This is the proverbial sixty-four thousand dollar question for fundamental physics. It may be helpful to split it down into steps. What are the possible consistent theories of quantum gravity? Which ...

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Two axes for rotational motion
5 votes

Angular rotation is a vector so at any given instant any rigid body can only be rotating about one axis. If the body is rotating freely in space with no external forces then angular momentum is ...

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Does the Pauli exclusion principle instantaneously affect distant electrons?
5 votes

Cox said that when he heats the diamond every electron in the universe shifts energy levels instantly to respect the Pauli Exclusion Principle. The problem here is not that he is talking about energy ...

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So, no Higgs boson then?
5 votes

The signal for a Higgs boson is still alive and kicking in the data. There were some reports that is had "faded" in strength since the EPS conference in July but that is not true. CMS had changed ...

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Is a "third quantization" possible?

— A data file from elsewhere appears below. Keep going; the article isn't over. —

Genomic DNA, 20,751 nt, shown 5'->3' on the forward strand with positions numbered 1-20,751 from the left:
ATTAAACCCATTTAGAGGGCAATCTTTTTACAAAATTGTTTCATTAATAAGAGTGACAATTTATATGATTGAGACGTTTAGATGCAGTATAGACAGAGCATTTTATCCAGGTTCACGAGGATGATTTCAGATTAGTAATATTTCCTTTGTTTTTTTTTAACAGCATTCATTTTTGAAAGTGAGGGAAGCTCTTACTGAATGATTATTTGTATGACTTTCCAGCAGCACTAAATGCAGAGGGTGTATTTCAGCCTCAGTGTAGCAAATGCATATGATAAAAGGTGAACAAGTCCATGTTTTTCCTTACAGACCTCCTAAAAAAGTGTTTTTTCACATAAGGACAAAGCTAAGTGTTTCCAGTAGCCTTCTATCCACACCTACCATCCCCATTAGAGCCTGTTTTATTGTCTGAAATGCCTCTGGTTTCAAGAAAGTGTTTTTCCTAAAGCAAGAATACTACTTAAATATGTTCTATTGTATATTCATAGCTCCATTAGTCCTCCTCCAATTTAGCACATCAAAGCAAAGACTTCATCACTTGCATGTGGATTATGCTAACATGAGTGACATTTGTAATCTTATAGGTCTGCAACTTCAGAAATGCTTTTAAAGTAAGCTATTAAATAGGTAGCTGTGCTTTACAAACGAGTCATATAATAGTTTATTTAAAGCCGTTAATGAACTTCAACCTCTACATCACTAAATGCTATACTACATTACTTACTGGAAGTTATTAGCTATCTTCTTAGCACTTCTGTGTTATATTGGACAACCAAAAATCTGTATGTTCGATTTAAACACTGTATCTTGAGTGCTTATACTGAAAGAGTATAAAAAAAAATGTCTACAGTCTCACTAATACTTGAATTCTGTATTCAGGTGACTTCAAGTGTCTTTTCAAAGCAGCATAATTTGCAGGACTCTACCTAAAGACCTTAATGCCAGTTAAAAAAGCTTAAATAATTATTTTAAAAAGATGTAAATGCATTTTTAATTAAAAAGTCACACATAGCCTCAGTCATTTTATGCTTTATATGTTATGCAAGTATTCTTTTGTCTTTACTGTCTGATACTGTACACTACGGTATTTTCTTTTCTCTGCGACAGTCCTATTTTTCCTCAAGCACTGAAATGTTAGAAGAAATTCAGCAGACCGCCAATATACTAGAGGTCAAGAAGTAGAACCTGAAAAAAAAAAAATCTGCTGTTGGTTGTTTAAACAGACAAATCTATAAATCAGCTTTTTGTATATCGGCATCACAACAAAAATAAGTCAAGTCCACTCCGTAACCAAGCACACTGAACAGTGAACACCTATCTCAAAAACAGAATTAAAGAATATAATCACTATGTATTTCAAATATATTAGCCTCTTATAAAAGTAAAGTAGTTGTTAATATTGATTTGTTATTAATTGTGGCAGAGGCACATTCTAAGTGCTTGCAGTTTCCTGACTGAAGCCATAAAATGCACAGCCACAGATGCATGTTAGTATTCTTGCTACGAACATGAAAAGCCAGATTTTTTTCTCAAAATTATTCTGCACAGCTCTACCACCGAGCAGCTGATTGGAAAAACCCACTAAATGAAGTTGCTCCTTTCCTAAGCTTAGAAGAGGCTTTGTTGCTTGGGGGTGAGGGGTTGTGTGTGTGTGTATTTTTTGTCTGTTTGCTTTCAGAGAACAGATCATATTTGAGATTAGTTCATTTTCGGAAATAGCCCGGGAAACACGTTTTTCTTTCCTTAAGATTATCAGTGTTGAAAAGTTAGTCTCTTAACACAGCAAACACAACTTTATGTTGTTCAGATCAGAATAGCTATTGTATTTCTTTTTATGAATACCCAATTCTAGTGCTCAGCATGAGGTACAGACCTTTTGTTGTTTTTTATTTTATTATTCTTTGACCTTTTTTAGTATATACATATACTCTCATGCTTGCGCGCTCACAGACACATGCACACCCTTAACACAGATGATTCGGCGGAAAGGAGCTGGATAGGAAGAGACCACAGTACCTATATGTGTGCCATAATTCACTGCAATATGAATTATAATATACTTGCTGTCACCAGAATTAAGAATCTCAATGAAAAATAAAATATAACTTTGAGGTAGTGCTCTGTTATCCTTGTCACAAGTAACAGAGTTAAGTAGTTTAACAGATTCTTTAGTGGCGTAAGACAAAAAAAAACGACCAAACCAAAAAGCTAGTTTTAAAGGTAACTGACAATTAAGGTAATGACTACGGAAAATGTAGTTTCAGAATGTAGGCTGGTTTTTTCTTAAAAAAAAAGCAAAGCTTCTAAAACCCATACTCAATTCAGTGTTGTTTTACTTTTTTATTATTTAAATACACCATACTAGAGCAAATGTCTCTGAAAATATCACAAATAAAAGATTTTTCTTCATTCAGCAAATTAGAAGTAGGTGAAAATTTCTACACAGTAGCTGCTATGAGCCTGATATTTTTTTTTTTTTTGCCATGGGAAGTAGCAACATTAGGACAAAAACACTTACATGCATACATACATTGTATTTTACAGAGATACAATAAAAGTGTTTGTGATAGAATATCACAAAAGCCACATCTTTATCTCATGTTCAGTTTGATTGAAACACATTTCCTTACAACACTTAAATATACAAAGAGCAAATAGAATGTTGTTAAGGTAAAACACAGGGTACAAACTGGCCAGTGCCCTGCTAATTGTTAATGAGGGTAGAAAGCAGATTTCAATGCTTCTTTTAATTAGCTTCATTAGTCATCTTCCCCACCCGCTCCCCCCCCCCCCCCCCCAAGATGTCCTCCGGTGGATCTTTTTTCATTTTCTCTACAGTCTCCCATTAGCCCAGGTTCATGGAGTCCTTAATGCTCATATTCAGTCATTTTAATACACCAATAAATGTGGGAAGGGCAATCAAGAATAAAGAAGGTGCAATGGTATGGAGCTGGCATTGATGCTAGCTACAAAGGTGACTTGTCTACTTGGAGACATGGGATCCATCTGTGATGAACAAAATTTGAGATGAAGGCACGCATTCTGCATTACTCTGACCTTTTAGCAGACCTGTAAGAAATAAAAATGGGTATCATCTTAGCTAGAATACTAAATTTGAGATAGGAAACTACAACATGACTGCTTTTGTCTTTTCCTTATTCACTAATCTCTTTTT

5 votes

In the context of quantum field theory Weinberg's advice to ignore the term "second quantisation" is good advice. However, to go beyond quantum field theory anything goes and some people have promoted ...

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What happens when I place an object of certain temperature in space ? Does it loose its entire heat energy?
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4 votes

If (hypothetically) you could find a far off region of space where there is no radiation of any sort, and you place a hot object there, then it would radiate away its heat and gain no heat back from ...

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Breaking ocean waves on other planets possible?
4 votes

Breaking waves are understood as a breakdown in the solutions of the shallow wave equations. So yes there will be breaking waves on any world that has liquid seas with wind to generate waves big ...

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Mercury's orbit
4 votes

The actual amount of the precession for Mercury is about 574 arcsec/century so your figure is ten times too big. This is mostly due to tugs from other planets. Oblateness of Sun has an effect but too ...